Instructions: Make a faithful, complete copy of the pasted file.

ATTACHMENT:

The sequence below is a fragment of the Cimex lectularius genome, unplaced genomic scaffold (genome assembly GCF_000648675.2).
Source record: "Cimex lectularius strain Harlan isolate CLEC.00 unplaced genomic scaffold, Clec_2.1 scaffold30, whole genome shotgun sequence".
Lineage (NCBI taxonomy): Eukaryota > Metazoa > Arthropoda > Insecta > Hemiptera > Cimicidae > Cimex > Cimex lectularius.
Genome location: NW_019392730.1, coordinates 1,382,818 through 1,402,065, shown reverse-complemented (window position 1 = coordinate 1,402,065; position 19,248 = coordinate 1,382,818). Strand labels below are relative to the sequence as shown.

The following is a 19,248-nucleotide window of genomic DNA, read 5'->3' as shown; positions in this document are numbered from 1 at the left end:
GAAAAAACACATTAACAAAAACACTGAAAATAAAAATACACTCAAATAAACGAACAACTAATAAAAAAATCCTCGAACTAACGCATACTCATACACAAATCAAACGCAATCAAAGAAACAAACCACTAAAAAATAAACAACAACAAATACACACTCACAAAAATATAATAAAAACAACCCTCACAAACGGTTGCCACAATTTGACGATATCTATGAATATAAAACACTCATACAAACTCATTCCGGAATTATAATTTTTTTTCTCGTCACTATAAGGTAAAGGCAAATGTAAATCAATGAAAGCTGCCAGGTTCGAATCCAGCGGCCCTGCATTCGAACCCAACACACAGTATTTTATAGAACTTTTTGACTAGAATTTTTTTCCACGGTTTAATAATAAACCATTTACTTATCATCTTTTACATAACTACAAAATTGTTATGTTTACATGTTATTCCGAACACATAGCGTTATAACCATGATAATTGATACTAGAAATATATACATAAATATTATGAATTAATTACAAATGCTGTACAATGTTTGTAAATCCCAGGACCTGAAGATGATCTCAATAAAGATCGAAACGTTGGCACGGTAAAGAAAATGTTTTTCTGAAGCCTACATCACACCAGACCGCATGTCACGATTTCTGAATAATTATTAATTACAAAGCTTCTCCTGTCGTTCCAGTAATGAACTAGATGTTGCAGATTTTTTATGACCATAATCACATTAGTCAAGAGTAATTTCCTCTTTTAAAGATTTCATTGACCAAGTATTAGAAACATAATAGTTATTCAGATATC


The sequence below is a fragment of the Cimex lectularius genome, unplaced genomic scaffold (genome assembly GCF_000648675.2).
Source record: "Cimex lectularius strain Harlan isolate CLEC.00 unplaced genomic scaffold, Clec_2.1 scaffold30, whole genome shotgun sequence".
Lineage (NCBI taxonomy): Eukaryota > Metazoa > Arthropoda > Insecta > Hemiptera > Cimicidae > Cimex > Cimex lectularius.
Genome location: NW_019392730.1, coordinates 1,382,818 through 1,402,065, shown reverse-complemented (window position 1 = coordinate 1,402,065; position 19,248 = coordinate 1,382,818). Strand labels below are relative to the sequence as shown.

The following is a 19,248-nucleotide window of genomic DNA, read 5'->3' as shown; positions in this document are numbered from 1 at the left end:
GAAAAAACACATTAACAAAAACACTGAAAATAAAAATACACTCAAATAAACGAACAACTAATAAAAAAATCCTCGAACTAACGCATACTCATACACAAATCAAACGCAATCAAAGAAACAAACCACTAAAAAATAAACAACAACAAATACACACTCACAAAAATATAATAAAAACAACCCTCACAAACGGTTGCCACAATTTGACGATATCTATGAATATAAAACACTCATACAAACTCATTCCGGAATTATAATTTTTTTTCTCGTCACTATAAGGTAAAGGCAAATGTAAATCAATGAAAGCTGCCAGGTTCGAATCCAGCGGCCCTGCATTCGAACCCAACACACAGTATTTTATAGAACTTTTTGACTAGAATTTTTTTCCACGGTTTAATAATAAACCATTTACTTATCATCTTTTACATAACTACAAAATTGTTATGTTTACATGTTATTCCGAACACATAGCGTTATAACCATGATAATTGATACTAGAAATATATACATAAATATTATGAATTAATTACAAATGCTGTACAATGTTTGTAAATCCCAGGACCTGAAGATGATCTCAATAAAGATCGAAACGTTGGCACGGTAAAGAAAATGTTTTTCTGAAGCCTACATCACACCAGACCGCATGTCACGATTTCTGAATAATTATTAATTACAAAGCTTCTCCTGTCGTTCCAGTAATGAACTAGATGTTGCAGATTTTTTATGACCATAATCACATTAGTCAAGAGTAATTTCCTCTTTTAAAGATTTCATTGACCAAGTATTAGAAACATAATAGTTATTCAGATATC